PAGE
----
1. St. Paul declared that corruption does not come from the outside but from within the self. He urged the Ephesians to put away the old self of their former way of life corrupted by deceitful desires, and be renewed in the spirit of your minds (cf. Eph 4:22-23). Yes, an evil act is a result of a decision which is personal and internal.

In the 6th chapter of his letter to the Ephesians St. Paul says,

draw your strength from the Lord and from his mighty power. Put on the armor of God…. to stand firm against the tactics of the devil…. stand fast with your loins girded in truth, clothed with righteousness as a breastplate, and your feet shod in readiness for the gospel of peace…. hold faith as a shield, to quench all (the) flaming arrows of the evil one…. take the helmet of salvation and the sword of the Spirit, which is the word of God…. With all prayer and supplication, pray at every opportunity in the Spirit…. be watchful with all perseverance and supplication for all the holy ones (10-18).

  1. For St. Paul, growth in life of the community and in spiritual life is transformation of the self; as the word suggests from its etymology: trans – to move beyond, and form – what we see, what we touch. He urges us to “put on the new self, created in God’s way in righteousness and holiness of truth” (Eph 4:24).

Salvation in Jesus is moving beyond our desires and moving beyond the things of this world. Putting on the new self is allowing Jesus to work in us and through us, for we are mere servants and we only do what we are supposed to do. Jesus says, Do not worry and say, ‘What are we to eat?’ or ‘What are we to drink?’ or ‘What are we to wear?’ All these things the pagans seek. Your heavenly Father knows that you need them all. But seek first the kingdom of God and his righteousness, and all these things will be given you besides” (Mt 6:31-33).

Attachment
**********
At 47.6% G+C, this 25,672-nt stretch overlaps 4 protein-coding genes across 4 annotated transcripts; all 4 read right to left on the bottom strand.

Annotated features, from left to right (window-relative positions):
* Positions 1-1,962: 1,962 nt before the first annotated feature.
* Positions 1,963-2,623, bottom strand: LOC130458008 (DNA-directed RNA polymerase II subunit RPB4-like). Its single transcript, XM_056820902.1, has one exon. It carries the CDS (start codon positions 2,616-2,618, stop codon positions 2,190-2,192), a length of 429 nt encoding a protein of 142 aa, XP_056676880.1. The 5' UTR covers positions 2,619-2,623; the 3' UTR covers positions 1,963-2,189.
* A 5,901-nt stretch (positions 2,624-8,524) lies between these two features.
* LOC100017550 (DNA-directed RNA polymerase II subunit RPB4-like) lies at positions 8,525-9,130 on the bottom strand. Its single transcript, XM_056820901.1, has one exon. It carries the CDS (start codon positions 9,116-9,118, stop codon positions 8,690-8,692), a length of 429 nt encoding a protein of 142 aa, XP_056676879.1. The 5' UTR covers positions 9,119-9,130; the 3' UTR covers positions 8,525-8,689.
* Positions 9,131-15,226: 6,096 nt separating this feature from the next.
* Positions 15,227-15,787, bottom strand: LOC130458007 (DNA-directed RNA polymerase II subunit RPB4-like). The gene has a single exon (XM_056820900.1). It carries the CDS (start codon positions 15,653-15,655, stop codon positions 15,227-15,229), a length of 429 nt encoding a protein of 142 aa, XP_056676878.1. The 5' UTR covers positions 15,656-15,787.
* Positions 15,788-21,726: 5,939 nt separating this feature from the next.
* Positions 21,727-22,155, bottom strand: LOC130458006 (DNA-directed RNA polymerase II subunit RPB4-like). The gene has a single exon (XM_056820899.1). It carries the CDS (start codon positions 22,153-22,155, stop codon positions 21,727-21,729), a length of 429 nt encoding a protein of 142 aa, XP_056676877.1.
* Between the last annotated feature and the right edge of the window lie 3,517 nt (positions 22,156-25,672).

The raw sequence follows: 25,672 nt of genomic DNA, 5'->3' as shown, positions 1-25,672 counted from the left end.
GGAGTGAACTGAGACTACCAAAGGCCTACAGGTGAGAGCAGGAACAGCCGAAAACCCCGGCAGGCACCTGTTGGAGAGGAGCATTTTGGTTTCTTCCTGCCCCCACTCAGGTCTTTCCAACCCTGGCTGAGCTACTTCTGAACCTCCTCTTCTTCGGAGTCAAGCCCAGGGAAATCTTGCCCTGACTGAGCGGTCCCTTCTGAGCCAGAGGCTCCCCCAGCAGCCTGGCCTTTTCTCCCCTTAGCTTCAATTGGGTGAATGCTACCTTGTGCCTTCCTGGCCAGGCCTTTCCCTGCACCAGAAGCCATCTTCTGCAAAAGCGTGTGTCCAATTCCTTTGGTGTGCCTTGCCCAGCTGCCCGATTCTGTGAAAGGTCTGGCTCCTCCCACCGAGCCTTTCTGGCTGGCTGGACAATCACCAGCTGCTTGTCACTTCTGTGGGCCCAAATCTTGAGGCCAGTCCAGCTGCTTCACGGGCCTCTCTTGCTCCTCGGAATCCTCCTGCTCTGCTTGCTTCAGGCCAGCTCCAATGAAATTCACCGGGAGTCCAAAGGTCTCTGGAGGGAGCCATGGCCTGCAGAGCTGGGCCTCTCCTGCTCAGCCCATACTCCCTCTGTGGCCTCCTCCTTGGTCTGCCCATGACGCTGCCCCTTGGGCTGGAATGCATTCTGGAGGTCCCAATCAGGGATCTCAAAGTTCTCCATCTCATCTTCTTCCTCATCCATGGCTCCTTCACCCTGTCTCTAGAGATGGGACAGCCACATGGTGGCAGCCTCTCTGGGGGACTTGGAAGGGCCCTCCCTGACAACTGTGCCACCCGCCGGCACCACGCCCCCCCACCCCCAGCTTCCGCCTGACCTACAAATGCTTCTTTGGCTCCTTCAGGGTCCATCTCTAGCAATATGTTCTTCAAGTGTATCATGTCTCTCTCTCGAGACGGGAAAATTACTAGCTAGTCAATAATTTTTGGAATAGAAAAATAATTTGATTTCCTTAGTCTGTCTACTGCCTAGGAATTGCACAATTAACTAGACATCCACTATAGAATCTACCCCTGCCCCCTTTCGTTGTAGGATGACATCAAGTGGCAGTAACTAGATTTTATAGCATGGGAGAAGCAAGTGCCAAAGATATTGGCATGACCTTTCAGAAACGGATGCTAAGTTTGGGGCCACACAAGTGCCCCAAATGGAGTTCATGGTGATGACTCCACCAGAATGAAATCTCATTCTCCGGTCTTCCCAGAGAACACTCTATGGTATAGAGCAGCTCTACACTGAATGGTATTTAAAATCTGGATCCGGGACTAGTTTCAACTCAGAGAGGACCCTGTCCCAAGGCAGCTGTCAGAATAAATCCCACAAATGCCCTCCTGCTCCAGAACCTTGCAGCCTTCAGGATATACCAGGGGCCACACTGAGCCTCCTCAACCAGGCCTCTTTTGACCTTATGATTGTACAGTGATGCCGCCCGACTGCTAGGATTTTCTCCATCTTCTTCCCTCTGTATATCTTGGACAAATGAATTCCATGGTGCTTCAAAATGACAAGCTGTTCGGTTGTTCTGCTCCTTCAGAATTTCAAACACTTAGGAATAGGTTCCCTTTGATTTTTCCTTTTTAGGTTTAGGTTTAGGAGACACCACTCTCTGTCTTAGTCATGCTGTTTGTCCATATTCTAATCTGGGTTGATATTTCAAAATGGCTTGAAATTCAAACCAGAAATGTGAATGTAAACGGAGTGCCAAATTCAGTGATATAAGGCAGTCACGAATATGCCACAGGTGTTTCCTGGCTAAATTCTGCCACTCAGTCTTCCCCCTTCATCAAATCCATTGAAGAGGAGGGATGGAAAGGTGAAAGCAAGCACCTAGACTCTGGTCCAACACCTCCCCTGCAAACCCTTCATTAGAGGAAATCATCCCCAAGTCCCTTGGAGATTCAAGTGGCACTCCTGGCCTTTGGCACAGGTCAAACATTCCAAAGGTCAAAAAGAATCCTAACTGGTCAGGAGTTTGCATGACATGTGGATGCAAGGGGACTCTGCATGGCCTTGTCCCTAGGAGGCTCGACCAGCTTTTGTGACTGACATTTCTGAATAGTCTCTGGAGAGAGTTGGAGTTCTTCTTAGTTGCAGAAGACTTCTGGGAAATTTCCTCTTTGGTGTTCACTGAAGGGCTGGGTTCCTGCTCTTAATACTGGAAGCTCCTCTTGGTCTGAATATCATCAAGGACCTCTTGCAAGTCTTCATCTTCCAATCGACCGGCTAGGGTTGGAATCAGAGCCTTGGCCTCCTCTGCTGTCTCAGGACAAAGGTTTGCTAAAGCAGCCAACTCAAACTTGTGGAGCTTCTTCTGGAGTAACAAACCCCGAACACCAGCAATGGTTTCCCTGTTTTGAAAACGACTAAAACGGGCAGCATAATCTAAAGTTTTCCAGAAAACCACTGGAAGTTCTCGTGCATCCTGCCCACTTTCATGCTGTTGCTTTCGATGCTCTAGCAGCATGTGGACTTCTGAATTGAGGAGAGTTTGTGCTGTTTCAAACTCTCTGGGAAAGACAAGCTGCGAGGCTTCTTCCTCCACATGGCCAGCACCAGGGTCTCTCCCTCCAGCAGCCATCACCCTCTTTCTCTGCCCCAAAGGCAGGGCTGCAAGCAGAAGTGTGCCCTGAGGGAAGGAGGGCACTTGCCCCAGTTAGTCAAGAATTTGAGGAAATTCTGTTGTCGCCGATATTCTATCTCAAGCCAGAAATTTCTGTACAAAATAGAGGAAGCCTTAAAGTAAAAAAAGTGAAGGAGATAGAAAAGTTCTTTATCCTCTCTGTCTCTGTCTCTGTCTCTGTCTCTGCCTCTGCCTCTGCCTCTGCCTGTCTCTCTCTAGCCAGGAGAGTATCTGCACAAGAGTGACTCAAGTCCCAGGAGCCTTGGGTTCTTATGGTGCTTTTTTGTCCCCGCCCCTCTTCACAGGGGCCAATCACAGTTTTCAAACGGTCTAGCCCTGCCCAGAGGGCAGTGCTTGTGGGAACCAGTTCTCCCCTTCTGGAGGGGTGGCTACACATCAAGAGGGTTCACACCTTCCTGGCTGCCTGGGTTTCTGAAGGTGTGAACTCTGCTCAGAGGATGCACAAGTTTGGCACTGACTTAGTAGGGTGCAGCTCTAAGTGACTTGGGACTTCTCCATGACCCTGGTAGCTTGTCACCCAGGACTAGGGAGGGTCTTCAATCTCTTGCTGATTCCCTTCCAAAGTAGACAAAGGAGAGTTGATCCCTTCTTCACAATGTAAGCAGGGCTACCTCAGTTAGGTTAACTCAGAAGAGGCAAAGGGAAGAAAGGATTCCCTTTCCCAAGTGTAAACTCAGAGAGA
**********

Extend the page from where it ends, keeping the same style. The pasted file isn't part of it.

God gave the Israelites manna for their sustenance and for their faith in His protection. Elijah was given bread to eat in the desert to do God’s will. Jesus ate His last supper with His disciples to institute the Sacraments of the Eucharist and the Priesthood, and He proclaimed that He was the bread come down from heaven and left to His disciples the memorial of that Supper as the food of life and the eternal sign of His presence in the Church until the end of time.

In the celebration of the Eucharist, we are fed and strengthened with the living Bread to renew our commitment to our Lord, to do God’s Will and be His disciples. As we hear His words: “This is my Body…. This is my Blood….” let us confirm our “yes” to love Him in truth, to serve Him in one another and to be faithful to Him despite all the uncertainties of this world. With Mary, our Mother, who always leads us to Her Son Jesus, we won’t ever feel inadequate.

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Called to the One Hope

Seventeenth Sunday in Ordinary Time (B)

“Where can we buy enough food for them to eat?” We can look at this question in two ways. On the one hand, on the part of Phillip, the Apostle, it was one of exasperation and great worry. Phillip was looking at the question of Jesus on the world’s point of view of supply and demand: “Two hundred days’ wages worth of food would not be enough for each of them to have a little.” On the other hand, Jesus “said this to test him, because he himself knew what he was going to do.” Jesus would give the people food for their spirit and for their bodies to sustain them in their search for the truth, because, “he was teaching them with authority” and “because they saw the signs he was performing on the sick.”

On our part, we tend to worry so much and feel exasperated with the increasing needs of our families, with unpleasant relationships and with the poor condition of society. Jesus is leading us to realize that trust in Him is the key to our faith and hope in Him. But we always have the tendency to multiply our temporal needs, and lose sight of the more important things in life: